The new Norwegian crime series, Outlier, delivers a chilling cocktail of murder, vistas and gender politics. Christian House talks to its co-creator, Kristine Berg, and its star, Hanne Mathisen Haga.
Outlier – currently thrilling viewers on All4 – is an unlikely showreel for Northern Norway: audiences get the views but are left in no doubt that they come at a cost.
In the latest noir sensation from Walter Presents, the body of a missing teenage girl is discovered in a trailer park in northern Norway. Within days the regional police believe they have their man. However, in London, Maja Angell is less certain. Maja comes from the same small rural town and is now studying criminal psychology, a career choice informed by some vague and unsettling events in her past. Returning home, she begins her own investigation and soon ruffles the feathers of the local, all male, police department, who quickly disregard her theory that there is a serial killer at large.
Filmed in the widescreen landscape of Øverbygd in Troms-Finnmark, Outlier is less of a whodunnit – that is revealed early on in the series – than a tense waltz of wits between Maja and the culprit. As the clock ticks down on the fate of another kidnapped girl, this dance is further complicated by police failings, family secrets and a claustrophobic community.
“I kept getting these directions to stop smiling”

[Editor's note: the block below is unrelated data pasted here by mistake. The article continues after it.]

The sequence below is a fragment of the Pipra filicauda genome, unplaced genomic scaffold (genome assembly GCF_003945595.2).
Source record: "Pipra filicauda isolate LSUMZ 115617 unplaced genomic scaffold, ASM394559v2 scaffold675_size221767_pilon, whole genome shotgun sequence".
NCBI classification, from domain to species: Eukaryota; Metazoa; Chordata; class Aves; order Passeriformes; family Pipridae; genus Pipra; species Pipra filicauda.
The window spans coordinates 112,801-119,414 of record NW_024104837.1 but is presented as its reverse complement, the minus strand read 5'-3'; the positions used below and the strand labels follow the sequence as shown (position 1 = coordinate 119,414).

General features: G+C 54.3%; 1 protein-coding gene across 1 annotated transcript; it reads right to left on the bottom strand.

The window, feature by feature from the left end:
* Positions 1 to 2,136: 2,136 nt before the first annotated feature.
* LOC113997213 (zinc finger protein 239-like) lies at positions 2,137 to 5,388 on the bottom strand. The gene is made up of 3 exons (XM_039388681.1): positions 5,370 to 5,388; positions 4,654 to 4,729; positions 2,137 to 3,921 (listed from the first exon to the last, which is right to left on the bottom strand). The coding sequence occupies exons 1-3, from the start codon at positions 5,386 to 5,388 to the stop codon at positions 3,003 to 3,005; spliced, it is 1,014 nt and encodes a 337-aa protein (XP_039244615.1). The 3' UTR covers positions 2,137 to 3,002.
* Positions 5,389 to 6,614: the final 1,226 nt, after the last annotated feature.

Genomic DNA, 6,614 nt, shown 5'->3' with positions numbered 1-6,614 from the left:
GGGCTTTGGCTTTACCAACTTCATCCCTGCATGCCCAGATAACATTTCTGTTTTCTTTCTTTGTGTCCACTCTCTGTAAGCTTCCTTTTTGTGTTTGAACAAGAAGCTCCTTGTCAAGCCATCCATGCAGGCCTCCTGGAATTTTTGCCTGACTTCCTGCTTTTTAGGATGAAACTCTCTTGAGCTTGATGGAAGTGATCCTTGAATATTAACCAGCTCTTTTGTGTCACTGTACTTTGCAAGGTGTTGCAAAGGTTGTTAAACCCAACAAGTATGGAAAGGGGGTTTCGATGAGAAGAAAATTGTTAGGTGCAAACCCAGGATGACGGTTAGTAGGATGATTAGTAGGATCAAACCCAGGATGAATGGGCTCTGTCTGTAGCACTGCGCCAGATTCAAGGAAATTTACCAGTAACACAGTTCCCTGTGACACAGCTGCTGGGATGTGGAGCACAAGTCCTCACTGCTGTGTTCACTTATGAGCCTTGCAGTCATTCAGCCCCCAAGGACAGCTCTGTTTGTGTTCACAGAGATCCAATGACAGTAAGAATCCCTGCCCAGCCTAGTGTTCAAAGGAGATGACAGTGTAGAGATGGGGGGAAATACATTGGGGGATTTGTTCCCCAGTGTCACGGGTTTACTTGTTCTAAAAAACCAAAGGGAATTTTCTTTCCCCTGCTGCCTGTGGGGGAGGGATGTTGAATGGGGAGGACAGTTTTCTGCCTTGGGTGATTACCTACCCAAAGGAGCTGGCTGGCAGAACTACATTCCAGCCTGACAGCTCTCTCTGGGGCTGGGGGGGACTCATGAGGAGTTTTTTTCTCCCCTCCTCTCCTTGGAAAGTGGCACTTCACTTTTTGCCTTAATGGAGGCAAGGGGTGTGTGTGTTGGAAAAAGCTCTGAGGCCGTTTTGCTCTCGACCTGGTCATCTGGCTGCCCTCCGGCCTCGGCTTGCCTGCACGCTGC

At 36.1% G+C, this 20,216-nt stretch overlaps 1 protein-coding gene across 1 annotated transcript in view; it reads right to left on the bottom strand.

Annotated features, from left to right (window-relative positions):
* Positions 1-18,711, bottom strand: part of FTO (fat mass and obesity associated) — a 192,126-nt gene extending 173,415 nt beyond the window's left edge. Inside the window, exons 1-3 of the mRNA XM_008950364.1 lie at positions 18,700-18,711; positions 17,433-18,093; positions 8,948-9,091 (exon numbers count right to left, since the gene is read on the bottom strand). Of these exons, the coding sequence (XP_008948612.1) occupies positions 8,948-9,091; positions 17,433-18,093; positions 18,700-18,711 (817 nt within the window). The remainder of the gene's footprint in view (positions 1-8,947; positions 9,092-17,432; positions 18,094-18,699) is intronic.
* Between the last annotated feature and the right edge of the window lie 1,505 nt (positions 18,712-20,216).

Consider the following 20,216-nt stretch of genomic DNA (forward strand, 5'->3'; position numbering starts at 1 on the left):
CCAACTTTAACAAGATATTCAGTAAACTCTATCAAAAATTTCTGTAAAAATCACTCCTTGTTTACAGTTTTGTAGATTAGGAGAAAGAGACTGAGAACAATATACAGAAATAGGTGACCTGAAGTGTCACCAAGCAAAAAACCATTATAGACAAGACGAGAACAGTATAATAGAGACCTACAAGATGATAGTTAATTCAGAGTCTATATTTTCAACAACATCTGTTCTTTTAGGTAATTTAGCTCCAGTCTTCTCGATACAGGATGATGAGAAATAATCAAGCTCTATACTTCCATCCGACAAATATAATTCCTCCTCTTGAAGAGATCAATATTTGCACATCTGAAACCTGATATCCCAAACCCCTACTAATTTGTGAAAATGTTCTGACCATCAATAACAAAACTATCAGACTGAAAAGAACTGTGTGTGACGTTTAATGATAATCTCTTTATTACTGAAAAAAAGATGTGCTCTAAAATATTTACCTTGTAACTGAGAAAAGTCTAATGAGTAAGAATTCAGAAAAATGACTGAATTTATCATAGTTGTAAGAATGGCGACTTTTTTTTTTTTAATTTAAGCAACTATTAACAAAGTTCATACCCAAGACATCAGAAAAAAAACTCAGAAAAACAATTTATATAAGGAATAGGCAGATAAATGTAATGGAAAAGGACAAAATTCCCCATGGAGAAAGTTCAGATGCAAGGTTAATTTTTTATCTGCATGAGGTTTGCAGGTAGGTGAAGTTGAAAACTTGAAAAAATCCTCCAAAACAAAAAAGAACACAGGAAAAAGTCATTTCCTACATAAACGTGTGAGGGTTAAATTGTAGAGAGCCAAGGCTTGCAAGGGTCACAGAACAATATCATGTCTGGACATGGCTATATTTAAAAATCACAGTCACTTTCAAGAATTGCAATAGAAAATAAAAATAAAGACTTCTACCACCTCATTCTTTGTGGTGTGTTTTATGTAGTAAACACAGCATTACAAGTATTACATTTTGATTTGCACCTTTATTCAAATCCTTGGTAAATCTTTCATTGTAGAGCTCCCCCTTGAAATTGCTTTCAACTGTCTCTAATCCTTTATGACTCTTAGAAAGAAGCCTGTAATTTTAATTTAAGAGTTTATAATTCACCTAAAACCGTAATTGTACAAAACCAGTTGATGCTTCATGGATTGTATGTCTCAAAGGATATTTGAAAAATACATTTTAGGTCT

Hanne Mathisen Haga
Blunt, rude, authority-provoking, Maja is as annoying as she is determined. “I kept getting these directions to stop smiling,” says Hanne Mathisen Haga, who plays Maja to bracing effect. “But then it started making sense, that she doesn’t give too much, she protects herself. But it was challenging to not be polite.” The character’s brusqueness is just one example of how the drama plays against Norwegian national traits. “We are quite polite and we operate in a rather strict social system. I read that we’re in the top three countries who punish each other when we don’t act correctly.”
Characters require contrasts, states Kristine Berg, who co-created the series with her writing partner Arne Berggren. They require “something dark, secret or weird, so they don’t get too perfect.” Indeed, on the screen, the atypical has now become the norm: in recent years, dark Norwegian drama has delivered an accidentally murderous wife (Twin, currently available in the UK on BBC iplayer), a policewoman-cum-foster-mother (Eyewitness) and a female army officer turned sleuth (The River, another Berg drama).
Berg and Berggren run Shuuto, a production company with a particular emphasis on telling stories set in the remote north. “From the outside looking in, Arne and I are an odd writing couple but I think it’s good to have both a male and a female writer,” Berg says. “I’m quite young, he’s in his sixties, and we come from different backgrounds. But I feel that we have the same curiosity.” Gender politics are not their chief consideration. “It’s about finding the right character for the right story. For me, and I think for Arne as well, it’s not about the gender of the character, it’s about making something interesting and something that is dynamic and has multiple sides to it. It has to feel alive. If it becomes a female character then great, if it becomes a male character great.”
Their cast and crew are often recruited from the territory (several of the stars of Outlier also appear in The River). This is what separates them from their competition, says Berg. While Netflix provides a global range of locations in their dramas “they all look the same, feel the same and taste the same.”